MSPs have voted to establish a Holyrood committee to investigate the Scottish Government’s handling of complaints against Alex Salmond.
Last month, the Court of Session in Edinburgh ruled that the way in which the allegations against the former first minister were dealt with was “unlawful”.
The Scottish Government admitted that it breached its own guidelines by appointing an investigating officer who had “prior involvement” in the case after allegations – which Mr Salmond strongly denies – were made last year.
A motion by the Minister for Parliamentary Business Graeme Dey to establish a nine-member committee was passed by 92 to 19 following a vote in Holyrood on Wednesday.
Concerns have been raised over the appointment of an SNP MSP as convener of the committee.
Mr Dey indicated that the committee intends to appoint deputy presiding officer Linda Fabiani as convener.
There will be four former SNP ministers in total appointed to the committee.
“We took the decision to nominate four hugely experienced and highly respected parliamentarians to the committee,” Mr Dey said.
“When the committee meets, it is our intention to nominate Linda Fabiani, who I believe should have the confidence and respect of all parties in this Parliament, to the role of convener.
“The unprecedented decision to nominate a deputy presiding officer to such a role is one which I hoped other parties would, and I know some do, recognise as pointing the way for the work of the committee to be carried out in an appropriate, non-partisan way.”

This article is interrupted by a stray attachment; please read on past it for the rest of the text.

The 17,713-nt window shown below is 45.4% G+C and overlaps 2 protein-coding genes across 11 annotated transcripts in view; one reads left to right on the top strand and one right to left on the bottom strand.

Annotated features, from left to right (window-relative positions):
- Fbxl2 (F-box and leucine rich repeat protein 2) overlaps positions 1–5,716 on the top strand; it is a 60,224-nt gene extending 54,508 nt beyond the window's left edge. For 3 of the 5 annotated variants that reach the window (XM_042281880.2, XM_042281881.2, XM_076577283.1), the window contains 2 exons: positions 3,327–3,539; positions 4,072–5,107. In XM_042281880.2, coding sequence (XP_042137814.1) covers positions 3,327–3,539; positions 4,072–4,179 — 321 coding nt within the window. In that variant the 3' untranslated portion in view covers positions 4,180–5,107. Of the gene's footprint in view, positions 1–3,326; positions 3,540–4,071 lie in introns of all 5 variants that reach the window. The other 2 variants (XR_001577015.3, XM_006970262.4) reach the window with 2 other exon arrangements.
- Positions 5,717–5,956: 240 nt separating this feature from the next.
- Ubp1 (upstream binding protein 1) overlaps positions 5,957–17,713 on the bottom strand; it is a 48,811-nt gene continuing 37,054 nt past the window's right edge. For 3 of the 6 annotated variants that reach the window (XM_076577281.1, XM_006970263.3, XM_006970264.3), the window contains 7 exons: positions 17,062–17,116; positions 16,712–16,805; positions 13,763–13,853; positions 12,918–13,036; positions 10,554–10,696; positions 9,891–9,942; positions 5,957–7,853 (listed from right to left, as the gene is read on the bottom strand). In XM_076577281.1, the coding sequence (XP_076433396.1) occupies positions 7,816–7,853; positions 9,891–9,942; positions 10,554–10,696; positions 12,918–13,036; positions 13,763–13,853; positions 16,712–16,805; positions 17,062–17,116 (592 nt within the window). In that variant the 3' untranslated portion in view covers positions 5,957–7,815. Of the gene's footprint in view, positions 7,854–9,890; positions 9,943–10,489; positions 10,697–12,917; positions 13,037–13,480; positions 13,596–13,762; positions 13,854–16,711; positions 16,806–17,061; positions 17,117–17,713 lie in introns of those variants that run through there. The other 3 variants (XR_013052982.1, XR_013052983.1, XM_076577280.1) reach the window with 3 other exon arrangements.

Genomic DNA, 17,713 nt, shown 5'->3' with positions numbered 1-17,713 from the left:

Scottish Conservative MSP Annie Wells said: “We’re confident that all the MSPs who have been selected will seek to scrutinise the decisions that were made in this matter and provide recommendations on a way forward.
“We do however continue to have concerns that the convener of the committee will be selected from the SNP.
“I wish to emphasise that this is no reflection on the SNP member who may be nominated for the post of convener, but there is a clear public interest in ensuring that this committee is both impartial and is seen to be impartial.
“That will be more difficult to achieve in this very particular circumstance if the convener is from the same party as the government.”
Labour MSP Neil Findlay MSP said: “It is essential for the standing of this Parliament that we get this right.
“The committee will deal with the actions or inactions of the most powerful politician in Scotland, the First Minister, and some of her key advisers in relation to complaints about the conduct of the previously most powerful politician in the country when he was in office.
“All eyes are on this Parliament in relation to how this inquiry will be conducted. Can this Parliament be trusted to do things openly and transparently in the national interest?
“This is a big test for us all. It is vital that any committee is not compromised before its work begins and that there’s no perception of inbuilt bias.”